This study examines trainee elementary school teachers' understanding and representation of the models they would be expected to teach and understand. It identifies several common misconceptions and indicates the proportion of teachers who hold them. The research was carried out by a university researcher in France.
- 84% of teachers could not explain that the tilt of the Earth's axis was responsible for the seasons.
- Less than half of the teachers could draw the visual horizon like the tangent of the circle at the considered points (relevant to a question on stars viewed from various places on Earth)
- 46% of teachers were unable to select the correct drawing showing the misconception of ‘absolute verticals’ (that there is one universal ‘up’ and one ‘down’).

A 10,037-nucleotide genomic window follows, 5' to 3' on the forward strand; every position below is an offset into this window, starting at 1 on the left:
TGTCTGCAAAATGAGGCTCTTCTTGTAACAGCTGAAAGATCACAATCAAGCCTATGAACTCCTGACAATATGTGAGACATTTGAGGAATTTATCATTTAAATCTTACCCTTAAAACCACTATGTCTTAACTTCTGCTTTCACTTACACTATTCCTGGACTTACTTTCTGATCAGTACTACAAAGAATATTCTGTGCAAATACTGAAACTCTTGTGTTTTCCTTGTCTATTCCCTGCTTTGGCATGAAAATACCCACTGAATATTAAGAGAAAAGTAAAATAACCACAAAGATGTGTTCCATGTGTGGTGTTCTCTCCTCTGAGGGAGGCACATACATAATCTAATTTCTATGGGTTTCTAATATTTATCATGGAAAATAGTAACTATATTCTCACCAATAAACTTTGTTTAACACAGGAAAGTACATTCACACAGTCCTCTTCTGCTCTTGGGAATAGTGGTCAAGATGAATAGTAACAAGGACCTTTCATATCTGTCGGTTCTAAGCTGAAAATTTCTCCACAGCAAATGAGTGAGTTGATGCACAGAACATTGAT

- 64% of teachers could not explain the differences between a star and a planet
- The majority of teachers could not identify an observation of a 'moving star' as a meteor. [Note that this was not clearly defined in the questionnaire and may indicate a further misconception by the researchers or a difficulty in translation from the French term, perhaps ‘shooting star’.]
- At least 15 teachers did not know the significance of the polar star.
- 1/3 of teachers believed the Earth's rotation around the Sun was responsible for the day/night cycle
The stated aim was to investigate trainee elementary teachers’ conceptual understanding of the day/night cycle, seasonal changes, solar system composition and the size of the Universe.
Evidence was collected via a 30-minute, open, written questionnaire to collect teachers' conceptions.
The analysis was based on methods used in prior studies of misconceptions in this area and some simple statistical results were reported along with more general discussions.
Details of the sample
The research sample consisted of 50 trainee elementary school teachers. None had received specific training in astronomical topics.